Extreme-Overclocking of NVIDIA GeForce FX 5950 Ultra: Methods and Technology
Overall, SAPPHIRE RADEON 9800 XT ULTIMATE Edition turned to be not the best choice for extreme overclocking. We’ve got low frequency gains, although spent a lot of time and effort. You will see the performance gains from our volt-modding later, right now we will deal with a solution based on GeForce FX 5950 Ultra.
This graphics card, as well as GeForce FX 5900 Ultra, uses Intersil ISL6569ACR chip in its voltage regulator.
This chip, just like the FAN5240 from Fairchild, allows adjusting the output voltage “on-the-fly” by changing the type of the input signal at the digital VID0..VID4 inputs. We discussed this chip in greater detail in our article about extreme overclocking of the NVIDIA GeForce FX 5900 Ultra and the ATI RADEON 9800 PRO. The graphics card uses the flexibility of the chip to send a voltage of 1.1V to the GPU at startup, 1.2V in 2D and 1.6V in 3D applications. Just like with the GeForce FX 5900 Ultra, we used the OFS input of the ISL6569ACR controller to increase the Vcore here.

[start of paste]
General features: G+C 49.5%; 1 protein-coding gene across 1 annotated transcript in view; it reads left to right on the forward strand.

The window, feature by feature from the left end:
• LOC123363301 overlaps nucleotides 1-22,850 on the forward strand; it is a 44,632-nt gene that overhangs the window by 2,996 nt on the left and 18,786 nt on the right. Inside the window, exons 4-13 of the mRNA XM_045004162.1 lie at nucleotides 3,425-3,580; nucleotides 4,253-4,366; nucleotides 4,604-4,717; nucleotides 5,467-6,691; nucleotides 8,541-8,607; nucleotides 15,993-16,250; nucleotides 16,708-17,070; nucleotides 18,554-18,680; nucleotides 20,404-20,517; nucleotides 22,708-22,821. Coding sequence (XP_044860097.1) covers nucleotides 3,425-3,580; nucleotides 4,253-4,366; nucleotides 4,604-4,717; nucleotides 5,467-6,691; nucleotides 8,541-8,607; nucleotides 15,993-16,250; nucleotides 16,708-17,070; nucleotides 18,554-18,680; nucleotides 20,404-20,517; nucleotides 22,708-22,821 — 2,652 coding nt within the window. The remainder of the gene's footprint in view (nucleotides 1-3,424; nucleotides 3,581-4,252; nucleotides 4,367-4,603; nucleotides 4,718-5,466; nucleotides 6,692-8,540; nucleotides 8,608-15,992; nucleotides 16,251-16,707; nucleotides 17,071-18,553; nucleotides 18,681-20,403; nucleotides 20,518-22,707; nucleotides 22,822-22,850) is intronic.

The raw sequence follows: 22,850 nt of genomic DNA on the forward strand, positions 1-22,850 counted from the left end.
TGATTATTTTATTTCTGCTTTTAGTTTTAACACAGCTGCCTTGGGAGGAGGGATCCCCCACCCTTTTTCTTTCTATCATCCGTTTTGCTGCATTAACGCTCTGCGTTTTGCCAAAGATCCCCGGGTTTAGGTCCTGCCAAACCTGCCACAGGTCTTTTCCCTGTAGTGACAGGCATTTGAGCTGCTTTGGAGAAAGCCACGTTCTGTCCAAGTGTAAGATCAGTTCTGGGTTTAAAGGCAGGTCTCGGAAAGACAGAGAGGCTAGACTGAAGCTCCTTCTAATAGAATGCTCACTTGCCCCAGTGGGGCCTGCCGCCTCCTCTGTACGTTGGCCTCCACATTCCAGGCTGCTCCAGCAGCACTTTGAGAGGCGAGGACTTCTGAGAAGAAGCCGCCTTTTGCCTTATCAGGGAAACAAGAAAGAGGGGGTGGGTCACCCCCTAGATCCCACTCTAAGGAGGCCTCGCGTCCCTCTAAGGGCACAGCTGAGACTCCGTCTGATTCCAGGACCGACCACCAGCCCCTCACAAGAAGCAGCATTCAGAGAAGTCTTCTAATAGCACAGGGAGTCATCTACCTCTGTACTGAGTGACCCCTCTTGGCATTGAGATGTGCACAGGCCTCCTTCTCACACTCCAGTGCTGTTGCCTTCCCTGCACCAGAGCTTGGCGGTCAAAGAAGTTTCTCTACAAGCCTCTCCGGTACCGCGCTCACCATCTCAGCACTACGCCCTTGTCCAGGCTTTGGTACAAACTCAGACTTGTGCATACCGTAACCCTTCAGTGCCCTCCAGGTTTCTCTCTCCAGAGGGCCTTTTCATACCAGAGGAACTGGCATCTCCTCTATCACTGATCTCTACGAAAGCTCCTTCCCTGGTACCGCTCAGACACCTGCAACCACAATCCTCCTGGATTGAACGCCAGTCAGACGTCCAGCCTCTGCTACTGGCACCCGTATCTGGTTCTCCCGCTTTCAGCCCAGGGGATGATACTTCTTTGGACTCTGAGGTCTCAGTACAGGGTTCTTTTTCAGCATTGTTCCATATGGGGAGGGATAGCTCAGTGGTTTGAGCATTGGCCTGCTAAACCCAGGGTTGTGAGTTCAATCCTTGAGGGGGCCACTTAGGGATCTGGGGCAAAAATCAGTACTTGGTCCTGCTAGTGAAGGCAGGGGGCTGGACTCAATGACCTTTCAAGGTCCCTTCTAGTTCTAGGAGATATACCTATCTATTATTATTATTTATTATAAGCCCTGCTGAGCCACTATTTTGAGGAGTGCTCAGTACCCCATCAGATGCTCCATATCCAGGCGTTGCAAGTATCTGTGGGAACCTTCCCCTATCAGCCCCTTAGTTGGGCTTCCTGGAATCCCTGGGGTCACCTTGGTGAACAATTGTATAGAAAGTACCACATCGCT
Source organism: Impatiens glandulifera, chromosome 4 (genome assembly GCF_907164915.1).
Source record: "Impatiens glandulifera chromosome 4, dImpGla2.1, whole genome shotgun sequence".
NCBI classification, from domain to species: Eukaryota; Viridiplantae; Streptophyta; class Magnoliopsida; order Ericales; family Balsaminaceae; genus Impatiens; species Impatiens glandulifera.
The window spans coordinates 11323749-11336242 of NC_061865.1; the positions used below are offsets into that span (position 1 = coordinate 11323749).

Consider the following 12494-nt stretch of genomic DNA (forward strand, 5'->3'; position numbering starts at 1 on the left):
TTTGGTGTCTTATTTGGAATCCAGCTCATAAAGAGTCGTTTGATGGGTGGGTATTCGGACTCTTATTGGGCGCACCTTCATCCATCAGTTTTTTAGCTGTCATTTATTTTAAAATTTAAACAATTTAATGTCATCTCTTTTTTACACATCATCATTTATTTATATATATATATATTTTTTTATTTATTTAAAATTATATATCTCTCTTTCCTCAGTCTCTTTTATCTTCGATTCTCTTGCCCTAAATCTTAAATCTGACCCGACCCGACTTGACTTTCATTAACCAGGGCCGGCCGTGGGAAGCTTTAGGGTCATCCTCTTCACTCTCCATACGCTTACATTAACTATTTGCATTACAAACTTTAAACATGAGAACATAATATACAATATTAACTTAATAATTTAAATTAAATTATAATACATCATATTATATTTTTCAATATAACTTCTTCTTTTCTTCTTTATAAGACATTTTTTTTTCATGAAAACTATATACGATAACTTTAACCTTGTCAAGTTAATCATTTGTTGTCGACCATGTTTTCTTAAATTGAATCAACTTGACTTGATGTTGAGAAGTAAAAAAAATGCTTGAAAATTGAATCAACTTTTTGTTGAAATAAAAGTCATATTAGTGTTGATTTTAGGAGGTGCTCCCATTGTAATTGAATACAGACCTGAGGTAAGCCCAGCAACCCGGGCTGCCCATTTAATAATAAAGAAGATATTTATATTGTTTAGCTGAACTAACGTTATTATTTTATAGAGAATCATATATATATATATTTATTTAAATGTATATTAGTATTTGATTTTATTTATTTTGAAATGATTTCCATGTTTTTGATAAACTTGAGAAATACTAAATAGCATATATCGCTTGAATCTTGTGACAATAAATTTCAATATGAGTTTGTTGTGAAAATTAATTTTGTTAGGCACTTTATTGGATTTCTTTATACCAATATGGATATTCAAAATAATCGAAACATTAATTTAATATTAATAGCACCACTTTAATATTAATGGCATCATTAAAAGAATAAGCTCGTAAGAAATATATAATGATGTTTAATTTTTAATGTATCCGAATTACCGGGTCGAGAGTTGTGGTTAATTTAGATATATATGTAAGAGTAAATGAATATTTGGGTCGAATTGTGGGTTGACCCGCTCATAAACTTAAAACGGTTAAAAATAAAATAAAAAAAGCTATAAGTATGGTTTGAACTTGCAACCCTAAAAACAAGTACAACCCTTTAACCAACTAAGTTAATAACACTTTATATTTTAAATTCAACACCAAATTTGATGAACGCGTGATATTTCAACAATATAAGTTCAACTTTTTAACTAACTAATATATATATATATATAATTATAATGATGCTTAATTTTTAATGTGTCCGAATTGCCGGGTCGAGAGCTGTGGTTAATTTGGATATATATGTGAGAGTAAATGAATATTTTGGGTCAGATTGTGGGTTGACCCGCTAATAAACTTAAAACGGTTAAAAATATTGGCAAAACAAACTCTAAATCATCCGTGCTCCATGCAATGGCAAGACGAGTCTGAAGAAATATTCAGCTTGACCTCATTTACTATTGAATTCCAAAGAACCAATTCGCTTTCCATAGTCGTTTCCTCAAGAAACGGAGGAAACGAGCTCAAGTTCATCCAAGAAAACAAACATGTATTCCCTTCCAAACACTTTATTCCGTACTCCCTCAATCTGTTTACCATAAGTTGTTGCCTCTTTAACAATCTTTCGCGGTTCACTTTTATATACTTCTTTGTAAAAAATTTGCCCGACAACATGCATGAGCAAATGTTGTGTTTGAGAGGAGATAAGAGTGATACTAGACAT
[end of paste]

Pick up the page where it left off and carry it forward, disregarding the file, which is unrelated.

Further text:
According to the technical documentation, when there is a resistor with a resistance R between the OFS input and the “Ground”, the output voltage of the regulator goes up by V=(R*100mkA)/10.
The PCB of the GeForce FX 5950 Ultra carries an R554 resistor with zero resistance, through which the OFS input of the regulator is grounded. To increase the GPU voltage, I soldered up a variable resistor with a resistance of 22kOhm (through wires, for convenience) instead of the zero one.
I increased its resistance thus raising the GPU voltage. I preferred to stop at 10kOhm, which resulted in an increase of 0.1V for the Vcore in all operational modes. In other words, it was 1.2V at startup, 1.3V in 2D and 1.7V in 3D.
Vmem modding was somewhat more complicated. An impulse regulator on the HIP6012CB chip from Intersil supplies power to the internal circuitry (VDD) of the graphics memory chips. The chip is connected in the following manner:
The output voltage of the regulator is defined by the resistances of R2 and R3 resistors according to the formula: V=1.27*(1+R3/R2). To boost the regulator’s output voltage, we can reduce the resistance of R2 resistor by soldering up another resistor in parallel to it.
I used a 5.6kOhm resistor, soldering it through thin wires for convenience:
This modification helped me to increase the voltage of the memory chips internal circuitry from 3.2V to 3.44V.